Occupational Asthma Reference

Lytras T, Kogevinas M, Kromhout H, Carsin A, Antó JM, Bentouhami H, Weyler J, Heinrich J, Nowak D, Urrutia I, Martinez-Moratalla J, Gullón JA, Pereira-Vega A, Raherison-Semjen C, Pin I, Demoly P, Leynaert B, Villani S, Gislason T, Svanes C, Holm M, Forsberg B, Norbäck D, Mehta AJ, Probst-Hensch N, Benke G, Jogi R, Torén K, Sigsgaard T, Schlünssen V, Olivieri M, Blanc PD, Vermeulen R, Garcia-Aymerich J, Jarvis D, Zock J, Occupational exposures and 20-year incidence of COPD: the European Community Respiratory Health Survey, Thorax, 2018;73:1008-1015,http://dx.doi.org/10.1136/thoraxjnl-2017-211158
(Plain text: Lytras T, Kogevinas M, Kromhout H, Carsin A, Anto JM, Bentouhami H, Weyler J, Heinrich J, Nowak D, Urrutia I, Martinez-Moratalla J, Gullon JA, Pereira-Vega A, Raherison-Semjen C, Pin I, Demoly P, Leynaert B, Villani S, Gislason T, Svanes C, Holm M, Forsberg B, Norback D, Mehta AJ, Probst-Hensch N, Benke G, Jogi R, Toren K, Sigsgaard T, Schlunssen V, Olivieri M, Blanc PD, Vermeulen R, Garcia-Aymerich J, Jarvis D, Zock J, Occupational exposures and 20-year incidence of COPD: the European Community Respiratory Health Survey, Thorax)

Keywords: Occupational COPD, population atrributal risk, ep, ECRHS

Known Authors

Josep Antó, Barcelona, Catalonia, Spain Josep Antó

Dennis Nowak, Institute fur Arbeits, Munich Dennis Nowak

Torben Sigsgaard, University of Aarhus Torben Sigsgaard

Kjell Toren, Sahlgrenska University Hospital. Goteborg Kjell Toren

Paul Blanc, University of California San Francisco Paul Blanc

Jan-Paul Zock, Municipal Institute of Medical Research, Barcelona, Spain Jan-Paul Zock

Isabel Urrutia, Hospital de Galdakao, Bizkaia Isabel Urrutia

Vivi Schlunssen, Aarhus Vivi Schlunssen

Dan Norback, Dan Norback

Cecile Svanes, University of Bergen, Norway Cecile Svanes

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Abstract

Objectives
Chronic bronchitis (CB) is an important chronic obstructive pulmonary disease (COPD)-related phenotype, with distinct clinical features and prognostic implications. Occupational exposures have been previously associated with increased risk of CB but few studies have examined this association prospectively using objective exposure assessment. We examined the effect of occupational exposures on CB incidence in the European Community Respiratory Health Survey.

Methods
Population samples aged 20–44 were randomly selected in 1991–1993, and followed up twice over 20 years. Participants without chronic cough or phlegm at baseline were analysed. Coded job histories during follow-up were linked to the ALOHA Job Exposure Matrix, generating occupational exposure estimates to 12 categories of chemical agents. Their association with CB incidence over both follow-ups was examined with Poisson models using generalised estimating equations.

Results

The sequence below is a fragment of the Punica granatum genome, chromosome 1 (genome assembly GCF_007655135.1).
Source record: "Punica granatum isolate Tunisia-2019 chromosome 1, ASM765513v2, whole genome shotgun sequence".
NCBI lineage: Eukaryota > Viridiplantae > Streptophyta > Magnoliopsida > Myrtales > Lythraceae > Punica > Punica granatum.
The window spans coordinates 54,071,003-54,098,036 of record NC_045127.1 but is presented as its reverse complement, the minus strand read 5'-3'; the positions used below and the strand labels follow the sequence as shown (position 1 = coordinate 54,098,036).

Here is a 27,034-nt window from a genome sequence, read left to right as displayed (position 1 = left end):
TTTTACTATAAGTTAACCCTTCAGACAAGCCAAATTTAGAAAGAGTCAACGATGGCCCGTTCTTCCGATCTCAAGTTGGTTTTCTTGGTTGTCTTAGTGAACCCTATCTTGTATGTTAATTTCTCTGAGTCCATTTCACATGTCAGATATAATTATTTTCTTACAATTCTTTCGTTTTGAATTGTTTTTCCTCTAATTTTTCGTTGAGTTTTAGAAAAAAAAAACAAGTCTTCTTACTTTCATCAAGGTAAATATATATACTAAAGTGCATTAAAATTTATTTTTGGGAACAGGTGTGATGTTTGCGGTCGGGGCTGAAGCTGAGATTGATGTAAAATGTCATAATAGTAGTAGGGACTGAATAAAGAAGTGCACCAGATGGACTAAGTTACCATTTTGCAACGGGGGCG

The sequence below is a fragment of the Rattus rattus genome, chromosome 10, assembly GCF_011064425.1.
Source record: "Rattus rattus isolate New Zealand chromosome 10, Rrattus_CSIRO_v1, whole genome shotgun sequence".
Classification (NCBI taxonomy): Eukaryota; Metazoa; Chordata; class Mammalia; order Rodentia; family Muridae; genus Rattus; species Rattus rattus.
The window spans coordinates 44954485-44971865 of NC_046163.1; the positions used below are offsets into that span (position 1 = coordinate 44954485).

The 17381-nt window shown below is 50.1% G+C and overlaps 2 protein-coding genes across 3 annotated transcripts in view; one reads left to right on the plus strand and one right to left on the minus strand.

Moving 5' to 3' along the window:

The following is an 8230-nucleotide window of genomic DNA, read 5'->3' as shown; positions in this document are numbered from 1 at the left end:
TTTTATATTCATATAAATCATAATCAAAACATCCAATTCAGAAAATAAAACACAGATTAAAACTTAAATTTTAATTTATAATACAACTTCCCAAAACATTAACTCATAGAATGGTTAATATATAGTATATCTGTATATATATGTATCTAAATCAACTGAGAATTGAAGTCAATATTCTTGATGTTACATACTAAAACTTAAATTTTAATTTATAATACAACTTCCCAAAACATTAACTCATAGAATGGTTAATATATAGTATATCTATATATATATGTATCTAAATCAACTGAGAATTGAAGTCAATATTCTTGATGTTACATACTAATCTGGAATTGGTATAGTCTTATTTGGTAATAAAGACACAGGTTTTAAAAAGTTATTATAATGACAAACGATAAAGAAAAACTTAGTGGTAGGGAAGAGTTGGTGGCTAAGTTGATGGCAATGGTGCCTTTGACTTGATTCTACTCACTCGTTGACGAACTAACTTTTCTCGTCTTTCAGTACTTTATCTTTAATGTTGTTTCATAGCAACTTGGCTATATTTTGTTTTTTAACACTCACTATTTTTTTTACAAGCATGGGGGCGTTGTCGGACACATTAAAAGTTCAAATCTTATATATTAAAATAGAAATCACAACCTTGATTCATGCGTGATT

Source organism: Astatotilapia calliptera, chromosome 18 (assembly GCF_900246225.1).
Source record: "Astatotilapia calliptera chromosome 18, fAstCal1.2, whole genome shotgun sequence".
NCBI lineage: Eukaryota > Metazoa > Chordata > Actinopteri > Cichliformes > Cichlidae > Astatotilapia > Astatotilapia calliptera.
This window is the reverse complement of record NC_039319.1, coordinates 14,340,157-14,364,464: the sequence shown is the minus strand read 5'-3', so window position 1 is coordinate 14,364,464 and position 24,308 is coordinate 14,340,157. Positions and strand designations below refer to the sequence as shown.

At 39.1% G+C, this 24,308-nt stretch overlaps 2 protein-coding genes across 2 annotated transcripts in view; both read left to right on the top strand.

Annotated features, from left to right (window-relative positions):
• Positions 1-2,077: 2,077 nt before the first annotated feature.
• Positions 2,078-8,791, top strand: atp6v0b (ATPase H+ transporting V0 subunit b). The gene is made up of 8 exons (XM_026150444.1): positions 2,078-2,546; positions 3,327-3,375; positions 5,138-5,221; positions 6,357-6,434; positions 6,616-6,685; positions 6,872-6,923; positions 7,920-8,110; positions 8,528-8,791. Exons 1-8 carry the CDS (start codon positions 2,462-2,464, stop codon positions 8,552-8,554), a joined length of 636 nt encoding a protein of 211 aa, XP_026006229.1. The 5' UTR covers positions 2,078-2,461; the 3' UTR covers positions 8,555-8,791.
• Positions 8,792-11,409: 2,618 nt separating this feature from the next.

8794 participants fulfilled the inclusion criteria, contributing 13?185 observations. Only participants exposed to metals had a higher incidence of CB (relative risk (RR) 1.70, 95%?CI 1.16 to 2.50) compared with non-exposed to metals. Mineral dust exposure increased the incidence of chronic phlegm (RR 1.72, 95%?CI 1.43 to 2.06). Incidence of chronic phlegm was increased in men exposed to gases/fumes and to solvents and in women exposed to pesticides.

Conclusions
Occupational exposures are associated with chronic phlegm and CB, and the evidence is strongest for metals and mineral dust exposure. The observed differences between men and women warrant further investigation.

Plain text: Objectives Chronic bronchitis (CB) is an important chronic obstructive pulmonary disease (COPD)-related phenotype, with distinct clinical features and prognostic implications. Occupational exposures have been previously associated with increased risk of CB but few studies have examined this association prospectively using objective exposure assessment. We examined the effect of occupational exposures on CB incidence in the European Community Respiratory Health Survey. Methods Population samples aged 20-44 were randomly selected in 1991-1993, and followed up twice over 20 years. Participants without chronic cough or phlegm at baseline were analysed. Coded job histories during follow-up were linked to the ALOHA Job Exposure Matrix, generating occupational exposure estimates to 12 categories of chemical agents. Their association with CB incidence over both follow-ups was examined with Poisson models using generalised estimating equations. Results 8794 participants fulfilled the inclusion criteria, contributing 13 185 observations. Only participants exposed to metals had a higher incidence of CB (relative risk (RR) 1.70, 95% CI 1.16 to 2.50) compared with non-exposed to metals. Mineral dust exposure increased the incidence of chronic phlegm (RR 1.72, 95% CI 1.43 to 2.06). Incidence of chronic phlegm was increased in men exposed to gases/fumes and to solvents and in women exposed to pesticides. Conclusions Occupational exposures are associated with chronic phlegm and CB, and the evidence is strongest for metals and mineral dust exposure. The observed differences between men and women warrant further investigation.

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